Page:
Wrench and screwdriverThe very first question should be: what do you want your website to do? What should you be using the web in general for? The problem with not having these questions solved first is that you’ll find yourself with a default answer provided by web vendors: you’ll want a pretty site, will say the designer; you’ll want a cool platform, will say the developer; you’ll want to be popular on social media, will say the twitter user; you’ll want the magic of SEO will say the SEO expert… But none of these are directly related to your business goals. How can you tell? Because your website will be empty of content, won’t address anyone and thus won’t be found by anyone, or it will have generic content of little value for your customers, which may even hinder your long term relationship with them.

A second related question is that not all web functions can be outsourced. If you think of your web presence as a tool to help in the delivery of your brand’s promise, this is something that can only be accomplished inside your company, as no one outside will know your customers better.

So who should you hire first? Whoever knows your customer best, whoever has a stake in sales to customers and your customer’s experience… In other words, probably you or some of your colleagues… Who already work with you. Once you’ve established what the web can do for you, you can then ask specific tasks of web specialists, and they’ll thank you for being more specific.

Who should be in charge of our web projects?


Ultimately the web can be profitably used to attract clients, help them solve their needs through our products and services, and make their overall experience with our product more productive and pleasant. This can also be seen as delivering on our brand’s promise, and catching up to our customer’s expectations which are being changed by the web itself. This gives us some idea of who should be in charge of our web projects.

Since the web can be used to reach more clients and expand their experience around our product, a logical choice would be whoever is charge of new business development: depending on your organization this could be your CEO or your brand or product managers. The relationship is even stronger when our use of the web has implications for adapting or improving our product itself. For instance a coffee brand may use the web to help its customers express how they prefer their drink, which may be different from the custom in the brand’s country of origin. In this case the person in charge needs to balance the opportunity to serve a new market with the risk of diluting the original brand.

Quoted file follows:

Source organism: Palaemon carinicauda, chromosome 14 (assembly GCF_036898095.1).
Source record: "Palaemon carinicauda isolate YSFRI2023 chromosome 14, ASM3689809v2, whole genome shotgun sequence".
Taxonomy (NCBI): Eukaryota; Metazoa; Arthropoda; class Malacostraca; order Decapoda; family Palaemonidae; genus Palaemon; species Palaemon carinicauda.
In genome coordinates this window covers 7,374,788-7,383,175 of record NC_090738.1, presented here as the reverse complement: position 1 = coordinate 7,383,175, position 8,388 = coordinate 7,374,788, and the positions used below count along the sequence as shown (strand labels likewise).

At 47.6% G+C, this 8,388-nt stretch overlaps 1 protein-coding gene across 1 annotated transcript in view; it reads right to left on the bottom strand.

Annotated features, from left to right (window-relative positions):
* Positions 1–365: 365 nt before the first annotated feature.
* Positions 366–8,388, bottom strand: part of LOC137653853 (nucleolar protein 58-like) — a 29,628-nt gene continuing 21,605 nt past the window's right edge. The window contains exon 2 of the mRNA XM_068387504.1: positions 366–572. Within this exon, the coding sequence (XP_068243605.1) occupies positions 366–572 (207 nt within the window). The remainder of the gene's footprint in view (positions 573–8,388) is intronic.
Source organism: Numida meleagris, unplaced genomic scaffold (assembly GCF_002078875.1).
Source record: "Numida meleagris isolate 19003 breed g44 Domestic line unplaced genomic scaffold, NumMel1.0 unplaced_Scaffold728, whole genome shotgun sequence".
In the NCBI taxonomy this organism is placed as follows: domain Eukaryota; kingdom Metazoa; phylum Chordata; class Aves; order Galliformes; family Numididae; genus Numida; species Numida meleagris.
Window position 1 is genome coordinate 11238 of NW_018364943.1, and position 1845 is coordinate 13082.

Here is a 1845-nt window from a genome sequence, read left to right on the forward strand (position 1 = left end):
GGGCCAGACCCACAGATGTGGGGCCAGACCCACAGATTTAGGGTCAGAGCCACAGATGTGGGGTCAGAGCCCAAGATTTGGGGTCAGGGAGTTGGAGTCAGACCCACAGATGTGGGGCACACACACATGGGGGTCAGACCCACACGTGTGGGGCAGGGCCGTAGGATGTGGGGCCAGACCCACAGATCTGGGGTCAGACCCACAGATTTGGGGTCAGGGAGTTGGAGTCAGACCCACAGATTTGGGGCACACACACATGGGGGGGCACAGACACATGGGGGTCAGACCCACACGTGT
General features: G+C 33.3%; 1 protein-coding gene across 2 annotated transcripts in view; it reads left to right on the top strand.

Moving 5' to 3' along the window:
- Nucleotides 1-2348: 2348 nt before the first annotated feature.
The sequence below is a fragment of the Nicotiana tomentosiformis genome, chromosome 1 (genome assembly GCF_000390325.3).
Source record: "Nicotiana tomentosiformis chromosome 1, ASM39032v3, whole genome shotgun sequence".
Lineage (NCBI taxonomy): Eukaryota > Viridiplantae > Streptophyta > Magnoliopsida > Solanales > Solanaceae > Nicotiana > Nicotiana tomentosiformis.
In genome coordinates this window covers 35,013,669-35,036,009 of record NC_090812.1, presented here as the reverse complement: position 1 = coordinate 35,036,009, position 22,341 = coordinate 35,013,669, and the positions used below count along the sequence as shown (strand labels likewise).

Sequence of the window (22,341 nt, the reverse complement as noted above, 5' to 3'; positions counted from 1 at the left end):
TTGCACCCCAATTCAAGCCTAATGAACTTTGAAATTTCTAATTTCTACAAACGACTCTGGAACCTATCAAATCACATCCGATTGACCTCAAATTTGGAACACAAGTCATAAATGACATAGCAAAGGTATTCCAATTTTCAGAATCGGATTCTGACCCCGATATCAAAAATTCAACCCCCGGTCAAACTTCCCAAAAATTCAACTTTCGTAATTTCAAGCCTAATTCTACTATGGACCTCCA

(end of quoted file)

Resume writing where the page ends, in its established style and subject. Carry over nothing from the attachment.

Web projects can also be seen as the natural purview of Marketing, since we are talking about the brand and fulfilling its promise. There is a specific danger as the marketing department can easily fall on its default use of other media but now on the web, with the resulting campaigns generating advertising that is irrelevant or annoying to our customers. The biggest cost of traditional advertising on the web is that we are missing out on the stream of queries from our customers, eroding their trust in us and putting our long term relationship with them in jeopardy.

Given that the web has an effect on many business areas the CEO may need to be the team leader. Taking into account the amount of work CEOs already have to cope with, they may need to delegate this task but remain the ultimate stakeholder. The easiest way to begin is to define the stakeholders, and from this an executive team.

From the impact of the web on our business we can also see who should not be in charge: our web projects are clearly not design projects, so the arts department or an external designer with no knowledge of our customers and our business cannot generate the goals and the specific web solutions. Once we have a web medium strategy, a content strategy that responds to specific opportunities, then we will certainly require functions such as information architecture and usability testing that will help us give form to specific web projects – and even this is far removed from “web decoration”.

The same logic applies to our IT department or external developers: some technology will be required but technology by itself with no content is of no value to us. Our IT department’s contribution could be invaluable once we define the goals of our projects and a content strategy, as they could help us choose the best web technology, manage suppliers and have better control of our digital assets.